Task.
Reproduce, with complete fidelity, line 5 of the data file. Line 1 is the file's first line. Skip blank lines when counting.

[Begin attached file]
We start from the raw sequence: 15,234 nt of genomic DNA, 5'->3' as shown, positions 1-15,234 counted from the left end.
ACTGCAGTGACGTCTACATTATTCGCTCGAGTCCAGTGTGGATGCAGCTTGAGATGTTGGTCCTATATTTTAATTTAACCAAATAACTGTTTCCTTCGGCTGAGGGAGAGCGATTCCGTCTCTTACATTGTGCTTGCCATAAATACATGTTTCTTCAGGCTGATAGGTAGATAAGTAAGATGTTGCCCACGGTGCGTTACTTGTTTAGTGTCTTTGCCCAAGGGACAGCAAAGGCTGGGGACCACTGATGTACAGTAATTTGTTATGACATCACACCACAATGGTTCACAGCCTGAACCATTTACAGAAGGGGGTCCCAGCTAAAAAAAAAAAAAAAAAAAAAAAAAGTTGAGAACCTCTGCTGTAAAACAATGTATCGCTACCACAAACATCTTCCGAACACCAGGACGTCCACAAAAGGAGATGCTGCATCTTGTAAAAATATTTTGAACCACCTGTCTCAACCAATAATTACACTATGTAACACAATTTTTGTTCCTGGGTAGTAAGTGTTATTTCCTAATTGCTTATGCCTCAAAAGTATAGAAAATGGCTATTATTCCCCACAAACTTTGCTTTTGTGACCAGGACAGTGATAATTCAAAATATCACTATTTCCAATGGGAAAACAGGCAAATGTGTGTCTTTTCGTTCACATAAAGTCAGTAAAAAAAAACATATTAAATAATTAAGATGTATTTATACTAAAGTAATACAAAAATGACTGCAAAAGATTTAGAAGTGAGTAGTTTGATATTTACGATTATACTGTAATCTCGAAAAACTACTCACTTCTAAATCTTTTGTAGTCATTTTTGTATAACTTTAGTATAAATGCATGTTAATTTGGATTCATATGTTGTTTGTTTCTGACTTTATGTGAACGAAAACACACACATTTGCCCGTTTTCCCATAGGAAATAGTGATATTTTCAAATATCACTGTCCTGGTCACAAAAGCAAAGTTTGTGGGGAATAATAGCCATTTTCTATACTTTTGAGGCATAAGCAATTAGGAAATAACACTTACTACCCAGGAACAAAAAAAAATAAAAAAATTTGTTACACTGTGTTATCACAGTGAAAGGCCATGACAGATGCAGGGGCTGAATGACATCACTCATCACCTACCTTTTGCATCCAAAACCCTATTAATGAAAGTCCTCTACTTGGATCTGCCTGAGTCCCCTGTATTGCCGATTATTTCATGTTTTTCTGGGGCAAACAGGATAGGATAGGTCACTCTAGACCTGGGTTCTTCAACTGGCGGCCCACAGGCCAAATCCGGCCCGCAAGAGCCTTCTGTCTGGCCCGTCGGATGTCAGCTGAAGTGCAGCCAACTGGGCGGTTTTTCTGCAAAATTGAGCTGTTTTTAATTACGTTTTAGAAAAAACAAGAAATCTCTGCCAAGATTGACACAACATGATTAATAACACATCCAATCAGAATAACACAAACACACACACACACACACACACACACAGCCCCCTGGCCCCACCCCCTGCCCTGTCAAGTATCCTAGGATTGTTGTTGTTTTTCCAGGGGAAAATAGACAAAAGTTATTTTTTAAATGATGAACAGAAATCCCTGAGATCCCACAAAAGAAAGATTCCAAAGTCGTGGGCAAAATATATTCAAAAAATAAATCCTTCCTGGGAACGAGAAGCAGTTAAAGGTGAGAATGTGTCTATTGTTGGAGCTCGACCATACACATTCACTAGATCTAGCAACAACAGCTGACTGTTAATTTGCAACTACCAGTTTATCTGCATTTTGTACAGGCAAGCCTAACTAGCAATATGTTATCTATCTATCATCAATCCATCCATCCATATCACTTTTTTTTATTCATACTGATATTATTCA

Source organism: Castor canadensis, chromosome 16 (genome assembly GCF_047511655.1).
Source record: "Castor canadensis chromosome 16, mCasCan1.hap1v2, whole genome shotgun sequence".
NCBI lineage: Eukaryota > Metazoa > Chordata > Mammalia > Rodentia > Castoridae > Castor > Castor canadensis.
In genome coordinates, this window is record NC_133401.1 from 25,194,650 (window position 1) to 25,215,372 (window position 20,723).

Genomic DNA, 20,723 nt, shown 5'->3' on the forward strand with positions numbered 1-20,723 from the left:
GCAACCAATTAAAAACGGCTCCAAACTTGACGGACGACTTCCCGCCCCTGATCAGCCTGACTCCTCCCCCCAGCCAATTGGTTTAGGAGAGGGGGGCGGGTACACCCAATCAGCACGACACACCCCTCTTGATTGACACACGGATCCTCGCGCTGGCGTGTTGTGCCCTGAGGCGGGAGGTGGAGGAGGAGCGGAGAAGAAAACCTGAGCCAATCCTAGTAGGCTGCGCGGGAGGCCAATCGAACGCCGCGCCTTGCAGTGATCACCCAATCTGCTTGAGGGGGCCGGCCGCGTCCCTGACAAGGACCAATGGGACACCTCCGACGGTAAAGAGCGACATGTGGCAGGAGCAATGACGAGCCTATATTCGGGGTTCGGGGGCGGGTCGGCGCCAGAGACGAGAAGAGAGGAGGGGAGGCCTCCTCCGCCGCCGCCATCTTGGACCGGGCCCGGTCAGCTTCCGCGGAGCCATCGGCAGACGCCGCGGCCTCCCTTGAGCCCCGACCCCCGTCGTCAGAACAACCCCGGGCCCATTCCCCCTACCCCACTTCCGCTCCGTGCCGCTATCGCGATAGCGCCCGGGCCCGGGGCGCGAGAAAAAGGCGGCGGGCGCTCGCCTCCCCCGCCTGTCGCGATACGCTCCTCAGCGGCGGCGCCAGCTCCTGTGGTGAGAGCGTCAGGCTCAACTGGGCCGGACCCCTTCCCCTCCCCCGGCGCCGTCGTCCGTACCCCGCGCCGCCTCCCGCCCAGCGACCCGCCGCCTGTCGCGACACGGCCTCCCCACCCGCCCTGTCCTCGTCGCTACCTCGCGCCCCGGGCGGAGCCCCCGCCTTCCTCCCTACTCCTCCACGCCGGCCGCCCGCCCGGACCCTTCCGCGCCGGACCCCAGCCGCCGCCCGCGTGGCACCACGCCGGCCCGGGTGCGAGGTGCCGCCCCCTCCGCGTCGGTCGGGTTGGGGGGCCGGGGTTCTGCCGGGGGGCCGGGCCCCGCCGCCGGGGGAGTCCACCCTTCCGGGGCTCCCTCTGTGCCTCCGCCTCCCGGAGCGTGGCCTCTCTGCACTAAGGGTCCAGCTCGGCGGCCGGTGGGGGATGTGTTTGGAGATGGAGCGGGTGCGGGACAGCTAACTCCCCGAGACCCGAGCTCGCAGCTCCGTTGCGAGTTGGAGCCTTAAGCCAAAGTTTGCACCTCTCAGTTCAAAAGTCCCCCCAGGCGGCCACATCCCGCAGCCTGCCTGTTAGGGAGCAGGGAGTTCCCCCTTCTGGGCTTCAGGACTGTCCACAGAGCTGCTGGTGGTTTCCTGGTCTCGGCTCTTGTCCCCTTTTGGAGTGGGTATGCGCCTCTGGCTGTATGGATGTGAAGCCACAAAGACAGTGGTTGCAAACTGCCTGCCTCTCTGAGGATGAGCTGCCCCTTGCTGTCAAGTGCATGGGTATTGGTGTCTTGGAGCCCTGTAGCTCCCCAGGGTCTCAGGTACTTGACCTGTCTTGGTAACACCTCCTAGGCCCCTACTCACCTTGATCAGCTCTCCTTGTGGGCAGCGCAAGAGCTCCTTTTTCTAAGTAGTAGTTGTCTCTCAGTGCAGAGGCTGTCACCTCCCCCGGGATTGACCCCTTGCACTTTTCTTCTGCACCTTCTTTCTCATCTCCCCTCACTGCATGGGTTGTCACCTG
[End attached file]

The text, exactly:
NCBI lineage: Eukaryota > Metazoa > Chordata > Mammalia > Rodentia > Castoridae > Castor > Castor canadensis.